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J Composites 2020 - LEADERBOARD

Iridium Certus® and Thales VesseLINK: Keeping the Vendée Globe fleet connected and safe

by IMOCA Globe Series 29 Oct 2020 10:34 PDT
Iridium Certus(R) © Iridium_Certus

The IMOCA fleet taking on the challenge of the Vendée Globe solo round-the-world race has been fitted with a state-of-the-art satellite communications system, comprised of the Thales VesseLINK and the Iridium Certus service.

This means that every skipper will have truly global, reliable ship-to-shore connectivity anywhere on the ocean - whether it be the Atlantic or the wilds of the Southern Ocean - for communication through data, voice, text, video and photographs, and for safety applications.

This simple-to-use technology that is based on Iridium's upgraded constellation of 66 satellites in low Earth orbit, has been installed on the fleet following a partnership agreement between the IMOCA class and Iridium and Thales that was announced in July 2019.

Jérémie Beyou, one of the favourites to win the race on board Charal, says Thales VesseLINK on Iridium Certus is a major and important asset on board all the boats in the fleet.

"The equipment we have with Thales and Iridium is top technology at the top level of reliability," said Beyou, who used the system earlier this summer when winning both the Vendée-Arctique-Les Sables d'Olonne Race and the Défi Azimut 48-hour race. "When you have a safety issue and you have to call land, the system has to work and we know we have the equipment to do that."

"It is really important when you start the Vendée Globe, and know you will have issues with your boat, and you will be alone for nearly three months, that your communication system works," added Beyou. "You need it for safety and for data communications for weather forecast information - and we know we have that with Thales and Iridium."

Brian Aziz, Vice President of Satcom Solutions at Thales, believes VesseLINK perfectly matches the needs of IMOCA skippers racing around the world. "We have been able to deliver a technology platform to the market that meets the requirements of the racers that are part of IMOCA," he said.

"We truly believe that we have developed and designed the most sophisticated L-Band solution that is on the market today," he added. "We spent years surveying the market, getting feedback and interviewing the maritime community to find out what their requirements were and what they need and understanding better the environment they work in".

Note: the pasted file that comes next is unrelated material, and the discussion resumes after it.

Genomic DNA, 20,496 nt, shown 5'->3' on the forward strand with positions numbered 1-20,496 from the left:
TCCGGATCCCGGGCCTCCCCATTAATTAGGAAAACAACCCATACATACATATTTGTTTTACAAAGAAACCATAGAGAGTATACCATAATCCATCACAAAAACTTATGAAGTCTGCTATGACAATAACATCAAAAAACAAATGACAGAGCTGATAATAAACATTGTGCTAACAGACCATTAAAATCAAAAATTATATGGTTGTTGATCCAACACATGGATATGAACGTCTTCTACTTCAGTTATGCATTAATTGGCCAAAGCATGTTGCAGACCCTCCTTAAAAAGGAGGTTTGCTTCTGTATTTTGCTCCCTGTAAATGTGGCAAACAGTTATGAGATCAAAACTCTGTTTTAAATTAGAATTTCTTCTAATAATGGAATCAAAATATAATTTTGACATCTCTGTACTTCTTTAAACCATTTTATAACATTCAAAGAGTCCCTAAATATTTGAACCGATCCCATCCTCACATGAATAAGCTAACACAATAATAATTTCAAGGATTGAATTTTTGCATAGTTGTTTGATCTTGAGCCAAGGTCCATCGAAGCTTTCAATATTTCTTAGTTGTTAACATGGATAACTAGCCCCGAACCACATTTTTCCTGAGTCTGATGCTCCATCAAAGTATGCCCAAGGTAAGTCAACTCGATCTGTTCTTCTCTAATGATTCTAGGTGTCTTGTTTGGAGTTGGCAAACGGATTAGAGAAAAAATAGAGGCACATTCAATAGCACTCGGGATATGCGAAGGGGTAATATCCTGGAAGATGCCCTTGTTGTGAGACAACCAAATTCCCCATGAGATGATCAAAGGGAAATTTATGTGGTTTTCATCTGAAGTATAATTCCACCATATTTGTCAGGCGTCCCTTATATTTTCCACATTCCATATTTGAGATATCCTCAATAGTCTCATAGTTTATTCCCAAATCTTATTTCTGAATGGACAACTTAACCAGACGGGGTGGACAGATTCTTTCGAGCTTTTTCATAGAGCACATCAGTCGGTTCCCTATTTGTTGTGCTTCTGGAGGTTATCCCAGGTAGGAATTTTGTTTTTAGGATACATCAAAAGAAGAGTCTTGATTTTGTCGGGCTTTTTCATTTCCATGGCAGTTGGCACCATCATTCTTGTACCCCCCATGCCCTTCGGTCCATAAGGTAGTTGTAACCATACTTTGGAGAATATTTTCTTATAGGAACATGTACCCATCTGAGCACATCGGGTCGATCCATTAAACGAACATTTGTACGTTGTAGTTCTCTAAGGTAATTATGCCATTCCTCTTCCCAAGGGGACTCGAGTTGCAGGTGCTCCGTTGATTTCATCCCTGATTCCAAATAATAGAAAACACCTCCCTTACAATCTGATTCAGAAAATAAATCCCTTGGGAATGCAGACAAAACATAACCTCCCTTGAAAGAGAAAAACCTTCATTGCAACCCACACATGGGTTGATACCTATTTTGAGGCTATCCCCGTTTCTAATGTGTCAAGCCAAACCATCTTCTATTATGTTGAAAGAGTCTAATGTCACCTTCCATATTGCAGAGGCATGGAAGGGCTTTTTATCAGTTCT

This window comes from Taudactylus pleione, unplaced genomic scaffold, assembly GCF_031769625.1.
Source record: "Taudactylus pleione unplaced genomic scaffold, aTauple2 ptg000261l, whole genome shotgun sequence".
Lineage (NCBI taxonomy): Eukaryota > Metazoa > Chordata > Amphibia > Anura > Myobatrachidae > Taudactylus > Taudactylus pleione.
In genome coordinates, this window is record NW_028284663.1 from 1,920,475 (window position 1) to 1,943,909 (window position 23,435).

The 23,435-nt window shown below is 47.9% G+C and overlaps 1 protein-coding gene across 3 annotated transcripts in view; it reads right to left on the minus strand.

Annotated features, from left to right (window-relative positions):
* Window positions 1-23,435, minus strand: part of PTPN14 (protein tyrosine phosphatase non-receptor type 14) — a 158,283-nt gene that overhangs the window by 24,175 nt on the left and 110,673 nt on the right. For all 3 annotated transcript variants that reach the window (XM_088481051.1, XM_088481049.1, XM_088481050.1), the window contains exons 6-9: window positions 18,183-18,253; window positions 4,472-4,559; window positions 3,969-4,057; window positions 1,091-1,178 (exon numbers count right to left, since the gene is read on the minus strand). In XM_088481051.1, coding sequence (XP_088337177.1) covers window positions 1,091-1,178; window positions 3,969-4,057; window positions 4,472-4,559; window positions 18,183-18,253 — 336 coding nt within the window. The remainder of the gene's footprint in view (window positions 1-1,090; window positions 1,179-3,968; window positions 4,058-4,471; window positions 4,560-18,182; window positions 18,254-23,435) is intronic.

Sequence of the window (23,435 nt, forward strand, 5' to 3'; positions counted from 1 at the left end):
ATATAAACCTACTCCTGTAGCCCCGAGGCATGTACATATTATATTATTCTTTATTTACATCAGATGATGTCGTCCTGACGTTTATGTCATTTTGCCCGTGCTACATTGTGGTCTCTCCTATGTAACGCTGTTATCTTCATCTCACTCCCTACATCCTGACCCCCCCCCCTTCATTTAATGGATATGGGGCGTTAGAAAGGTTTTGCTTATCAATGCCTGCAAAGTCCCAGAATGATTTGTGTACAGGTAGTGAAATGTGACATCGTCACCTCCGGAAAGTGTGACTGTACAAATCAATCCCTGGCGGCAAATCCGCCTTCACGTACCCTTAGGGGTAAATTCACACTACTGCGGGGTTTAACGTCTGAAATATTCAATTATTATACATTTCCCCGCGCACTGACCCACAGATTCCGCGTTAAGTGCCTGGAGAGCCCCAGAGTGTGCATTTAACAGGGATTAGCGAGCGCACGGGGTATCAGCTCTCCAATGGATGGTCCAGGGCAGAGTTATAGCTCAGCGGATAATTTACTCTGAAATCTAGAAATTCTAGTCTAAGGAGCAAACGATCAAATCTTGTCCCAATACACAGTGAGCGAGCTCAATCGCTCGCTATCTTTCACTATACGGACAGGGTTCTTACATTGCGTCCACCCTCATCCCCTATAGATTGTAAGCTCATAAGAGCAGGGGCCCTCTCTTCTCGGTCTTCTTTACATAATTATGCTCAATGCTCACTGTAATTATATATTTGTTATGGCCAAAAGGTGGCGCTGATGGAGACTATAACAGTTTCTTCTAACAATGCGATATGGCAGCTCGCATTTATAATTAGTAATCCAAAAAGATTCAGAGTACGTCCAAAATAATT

"So we have a system that works even in adverse weather conditions - whether its high temperature or low and in rough or calm seas and is easy to use. These qualities make it ideal for solo skippers concentrating on racing, but also needing to stay in contact with their families and race teams."

Bryan Hartin, Iridium Executive Vice President Sales and Marketing, says the upgraded Iridium® satellite network is the ideal choice for sailors racing in some of the toughest and most remote areas of the globe.

"Iridium really is a unique network in that we cover 100% of the planet," he said, "Our system is uniquely suited for tough conditions because we operate using an L-Band network which is weather-resilient to all the conditions that the IMOCA racers might find at sea."

"It is important for mariners to know they can rely on the high-quality communications from Thales and Iridium that provide global coverage enabling them to stay connected no matter where they sail."

Hartin also underlined the safety aspect of the Iridium network - which could be a critical factor if an IMOCA skipper gets into difficulty on his or her own during the race. "Iridium was the first satellite communications company to include an SOS button on our satellite phone, and safety is in our DNA. The Iridium Certus system was built from the ground up with safety of life services in mind. With Iridium's reliable offering, IMOCA skippers can quickly reach out for the support they need," he explained.

Like all his rivals, Beyou will be using his on-board system to download weather data, to deliver pictures, video and voice reports to the media during the race and, most important of all, to stay in touch with his friends, family and race team during the weeks that he spends alone at sea.

"The Vendée Globe is quite a long race and there are times when you need to talk to someone - to your friends and to your family," he said. "Of course it is so much better when you have good quality connectivity, when you are sure the connection will be OK and that the sound will be really nice and you can recognise the voices of the kids. That is what we get with the Iridium and Thales technology."

The 44-year-old skipper based in Lorient in Brittany has recently added a WhatsApp connection to his nav station. This works through the Iridium system and it has made a big impact on board. "My smart phone is always on and the connection is extremely reliable," he said. "It means I can be confident my friends and family can reach me. I try not to call them during the night, but it works anyway when you want it and when you need it, so it is perfect."

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